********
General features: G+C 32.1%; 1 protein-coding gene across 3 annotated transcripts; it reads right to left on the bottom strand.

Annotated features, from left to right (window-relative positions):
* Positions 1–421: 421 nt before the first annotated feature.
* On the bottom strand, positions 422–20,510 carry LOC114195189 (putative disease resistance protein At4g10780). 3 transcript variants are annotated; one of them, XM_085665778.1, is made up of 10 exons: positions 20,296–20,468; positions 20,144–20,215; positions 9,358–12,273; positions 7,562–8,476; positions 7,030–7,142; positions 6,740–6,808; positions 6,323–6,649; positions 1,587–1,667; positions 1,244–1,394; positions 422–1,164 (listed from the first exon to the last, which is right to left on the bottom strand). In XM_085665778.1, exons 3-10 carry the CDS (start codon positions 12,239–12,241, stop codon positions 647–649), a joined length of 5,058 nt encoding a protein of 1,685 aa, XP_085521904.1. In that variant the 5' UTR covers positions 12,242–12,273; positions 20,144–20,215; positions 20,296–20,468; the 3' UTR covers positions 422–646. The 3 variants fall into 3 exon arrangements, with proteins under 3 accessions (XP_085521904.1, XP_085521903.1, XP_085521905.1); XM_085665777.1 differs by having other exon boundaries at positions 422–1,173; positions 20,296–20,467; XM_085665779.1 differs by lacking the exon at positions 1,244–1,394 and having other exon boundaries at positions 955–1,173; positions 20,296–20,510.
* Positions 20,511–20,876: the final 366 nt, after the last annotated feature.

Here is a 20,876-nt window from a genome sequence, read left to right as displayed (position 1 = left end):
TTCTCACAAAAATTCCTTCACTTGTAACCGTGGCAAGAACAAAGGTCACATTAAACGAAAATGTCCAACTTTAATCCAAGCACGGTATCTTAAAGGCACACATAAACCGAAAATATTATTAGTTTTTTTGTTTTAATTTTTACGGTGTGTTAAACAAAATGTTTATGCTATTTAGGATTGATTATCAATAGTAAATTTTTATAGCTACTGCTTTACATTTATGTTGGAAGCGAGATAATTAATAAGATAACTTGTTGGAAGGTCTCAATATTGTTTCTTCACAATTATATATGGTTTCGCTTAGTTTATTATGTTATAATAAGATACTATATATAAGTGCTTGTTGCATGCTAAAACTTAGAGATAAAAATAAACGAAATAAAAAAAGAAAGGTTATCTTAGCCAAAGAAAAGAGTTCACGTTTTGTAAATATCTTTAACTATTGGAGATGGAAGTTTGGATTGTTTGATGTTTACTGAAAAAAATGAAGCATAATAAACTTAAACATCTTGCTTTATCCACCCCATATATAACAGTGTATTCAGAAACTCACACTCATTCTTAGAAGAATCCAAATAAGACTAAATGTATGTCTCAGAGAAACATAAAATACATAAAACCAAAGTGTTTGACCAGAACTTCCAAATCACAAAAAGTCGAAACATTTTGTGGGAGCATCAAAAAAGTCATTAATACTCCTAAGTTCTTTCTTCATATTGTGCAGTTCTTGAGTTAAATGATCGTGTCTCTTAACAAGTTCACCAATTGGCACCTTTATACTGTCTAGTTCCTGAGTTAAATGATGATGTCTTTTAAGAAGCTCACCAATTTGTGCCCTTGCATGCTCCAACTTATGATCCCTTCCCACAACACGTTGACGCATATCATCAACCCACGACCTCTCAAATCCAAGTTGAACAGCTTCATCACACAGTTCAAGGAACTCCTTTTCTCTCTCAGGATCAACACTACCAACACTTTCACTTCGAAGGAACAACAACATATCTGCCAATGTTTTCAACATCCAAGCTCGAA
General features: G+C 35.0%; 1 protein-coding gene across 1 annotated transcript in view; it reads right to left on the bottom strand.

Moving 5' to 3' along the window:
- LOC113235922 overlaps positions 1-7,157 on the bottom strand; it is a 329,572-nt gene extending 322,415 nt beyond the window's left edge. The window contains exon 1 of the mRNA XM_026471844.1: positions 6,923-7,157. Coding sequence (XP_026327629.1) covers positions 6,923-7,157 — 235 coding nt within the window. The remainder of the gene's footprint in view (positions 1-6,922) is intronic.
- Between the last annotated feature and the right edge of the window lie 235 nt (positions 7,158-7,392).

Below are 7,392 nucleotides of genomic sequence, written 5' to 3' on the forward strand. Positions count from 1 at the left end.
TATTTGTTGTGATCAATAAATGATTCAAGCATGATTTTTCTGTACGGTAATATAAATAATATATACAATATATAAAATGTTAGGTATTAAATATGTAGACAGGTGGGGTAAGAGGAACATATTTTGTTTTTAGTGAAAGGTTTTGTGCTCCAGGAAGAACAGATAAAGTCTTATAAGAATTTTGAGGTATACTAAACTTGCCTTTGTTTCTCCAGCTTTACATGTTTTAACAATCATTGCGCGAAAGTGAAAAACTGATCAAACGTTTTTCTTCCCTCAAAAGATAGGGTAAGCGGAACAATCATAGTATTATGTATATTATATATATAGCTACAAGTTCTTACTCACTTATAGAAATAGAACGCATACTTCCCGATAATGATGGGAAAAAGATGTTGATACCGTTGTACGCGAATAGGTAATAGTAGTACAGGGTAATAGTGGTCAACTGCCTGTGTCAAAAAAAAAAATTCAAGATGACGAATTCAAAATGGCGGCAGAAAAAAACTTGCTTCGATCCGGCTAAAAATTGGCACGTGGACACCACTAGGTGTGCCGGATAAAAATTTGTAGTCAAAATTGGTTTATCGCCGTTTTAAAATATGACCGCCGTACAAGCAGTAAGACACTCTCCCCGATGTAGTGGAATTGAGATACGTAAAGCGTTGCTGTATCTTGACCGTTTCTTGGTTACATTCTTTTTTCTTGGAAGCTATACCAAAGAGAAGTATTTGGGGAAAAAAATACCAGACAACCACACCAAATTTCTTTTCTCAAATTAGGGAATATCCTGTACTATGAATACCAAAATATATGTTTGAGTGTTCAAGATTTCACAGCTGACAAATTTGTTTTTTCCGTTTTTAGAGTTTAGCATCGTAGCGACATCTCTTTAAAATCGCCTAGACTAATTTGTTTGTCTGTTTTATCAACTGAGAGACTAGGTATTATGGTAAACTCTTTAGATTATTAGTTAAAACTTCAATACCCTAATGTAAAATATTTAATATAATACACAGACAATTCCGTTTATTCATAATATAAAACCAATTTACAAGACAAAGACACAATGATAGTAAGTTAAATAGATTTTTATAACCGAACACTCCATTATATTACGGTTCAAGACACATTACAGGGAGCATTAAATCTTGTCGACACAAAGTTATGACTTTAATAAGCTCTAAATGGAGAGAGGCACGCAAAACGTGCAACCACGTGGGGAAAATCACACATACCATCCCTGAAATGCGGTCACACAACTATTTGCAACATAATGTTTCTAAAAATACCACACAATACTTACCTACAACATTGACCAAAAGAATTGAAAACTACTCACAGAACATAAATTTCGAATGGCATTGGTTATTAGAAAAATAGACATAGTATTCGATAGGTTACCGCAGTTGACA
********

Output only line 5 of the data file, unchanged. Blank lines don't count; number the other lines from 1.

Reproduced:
* Positions 20,511–20,876: the final 366 nt, after the last annotated feature.